These drives are great for Mac computers. They have two FireWire 400 ports on them which means you can daisy chain them, they have an Oxford chipset so they are Plug N Play compatible with Macs, and they are designed similar to the Mac Pro.
This camera can record on one of three things, the 60GB hard drive, an 8 centimeter Blu-Ray disc, or an 8cm DVD. Sadly the resolutions and bit rates get so high that about 720x480, the camera’s lowest setting, DVD isn’t even an option, and even at that lowest setting, you only get 20-30 minutes of recording on a DVD.
So you know those new 500GB laptop hard drives we showed you earlier today, the ones from Hitachi? Well ASUS was lucky enough to get in on Hitachi’s good graces and the two have cranked out a laptop with a 2-drive configuration that totals a terabyte of storage, on the go.
I’m a backup junkie, and I use a lot of harddrive space on my laptop to keep manual backups of our sites despite having an automated backup servers (I never trust automated backup). My MacBook Pro is my primary and only machine that I use daily in and out.
Having 500GB storage on my laptop with a single drive configuration is plain sweet! Hitachi made it possible with its new 5K500 2.5-inch laptop drives. The Travelstar 5K500 is available in 400GB and 500GB capacity.
Back when the large panel TV’s were first getting popular, most companies had two choices, bet on Plasma for the ease of which it scales, or bet on LCD and hope for the best. Well, Matsushita bet on Plasmas, and that worked out well in the beginning, but since then, LCDs have grown in size, and the plasma market has dwindled considerably.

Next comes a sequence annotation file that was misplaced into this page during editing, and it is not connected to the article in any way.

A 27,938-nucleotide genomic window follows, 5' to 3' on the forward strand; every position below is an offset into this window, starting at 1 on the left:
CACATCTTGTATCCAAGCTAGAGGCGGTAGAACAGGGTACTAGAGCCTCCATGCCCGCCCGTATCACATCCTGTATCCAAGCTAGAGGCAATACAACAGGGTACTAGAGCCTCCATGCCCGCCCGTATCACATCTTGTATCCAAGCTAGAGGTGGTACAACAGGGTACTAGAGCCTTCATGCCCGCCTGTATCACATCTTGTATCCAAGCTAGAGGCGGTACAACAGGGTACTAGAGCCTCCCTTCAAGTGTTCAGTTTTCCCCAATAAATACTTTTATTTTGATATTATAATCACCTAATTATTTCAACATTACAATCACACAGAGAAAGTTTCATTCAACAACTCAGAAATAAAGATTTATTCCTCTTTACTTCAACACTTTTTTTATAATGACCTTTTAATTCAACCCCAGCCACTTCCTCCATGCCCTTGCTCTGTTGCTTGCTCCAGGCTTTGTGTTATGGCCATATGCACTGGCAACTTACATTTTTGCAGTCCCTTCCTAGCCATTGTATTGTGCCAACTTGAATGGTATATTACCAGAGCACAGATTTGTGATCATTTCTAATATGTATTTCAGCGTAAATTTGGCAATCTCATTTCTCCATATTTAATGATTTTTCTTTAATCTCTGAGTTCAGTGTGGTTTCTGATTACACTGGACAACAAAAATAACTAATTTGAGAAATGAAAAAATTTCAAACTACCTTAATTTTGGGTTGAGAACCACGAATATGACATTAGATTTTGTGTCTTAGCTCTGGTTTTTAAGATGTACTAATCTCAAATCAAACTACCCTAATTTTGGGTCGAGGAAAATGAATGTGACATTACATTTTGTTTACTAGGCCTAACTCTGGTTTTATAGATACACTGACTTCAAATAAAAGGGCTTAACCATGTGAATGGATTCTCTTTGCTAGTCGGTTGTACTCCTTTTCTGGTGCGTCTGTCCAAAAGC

So, Samsung has this series of hardrives called the Spinpoint F1 series, with the HD103UJ topping it at 1TB. All three drives in the series have a data density of 350GB, operate at 7200RPMs, and utilize the SATA/300 interface.
its the one on the left.
Only the 750GB and 1TB drives have the full 32MB cache though. All of that calculates to make the 1TB drive have a total average access time of 14.2 milliseconds, which, in the terabyte hard drive market (there aren’t many) is slow, in fact, Seagate and Hitachi have models that perform at 12.7ms and 13.8ms respectively, so the only company the Samsung beats out is the WD Caviar GP with its 15/15.1ms access time.
You don’t believe its thin and light? Well peep this, its 35mm thick, that’s a number, then for the lightness, look at the runway model carrying one and stopping to pose after strutting out with the screen in hand.
I am pretty sure a good sign of something being light is how easily a runway model can carry eat and still look good. Part of the reason its so light is because they’ve separated the actual screen, and all the other junk that usually comes built into back/side of the TVs.
HLDS (Hitachi-LG Data Storage) and TSST (Toshiba-Samsung Storage Technology) are soon to cease manufacturing of both CD-ROM and CD-RW drives. Not too big of a surprise since the last time I went shopping for computer parts I could have gotten one of each for less that $40.
Basically what it comes down to is the fact that all the new DVD burners are so close to the price of a new CD burner, and do the same thing and more, that they aren’t selling very many, roughly 5% of their shipments right now, and they expect it to be less by the end of the year. So if you were a big fan of those optical drives, my condolences go out to you.
They were able to hit 520GB per square inch, which means I now want a freaking hard drive that holds that much data that’s not much bigger than a square inch. Yeah sure, they’ll probably use the technology to crank out hard drives somewhere in the multi-terabyte range, but I think it would be awesome to have a thumb drive that could hold 520GB.
I guess this is just proof that telling someone they can’t do something is just more motivation to do just that, since Hitachi just said earlier this week that the Tunneling Magneto-Resistive head used wouldn’t be able to do just what WD has accomplished. Of course Hitachi was saying that as they announced their new CPP-GMR read/write head tech.
That’s right, by 2011 your laptop could have a 1TB HDD and your desktop could have a 4TB HDD. That’s all thanks to some nanotech thing that Hitachi has done that reduces Nanometer Recording by two times.
You could actually see the technology as early as 2009, but probably not quite in those capacities. Basically what they did was shrunk the head (I KNEW IT WAS ALL VOODOO!) to a point where it’s about 2,000 times smaller than a human hair.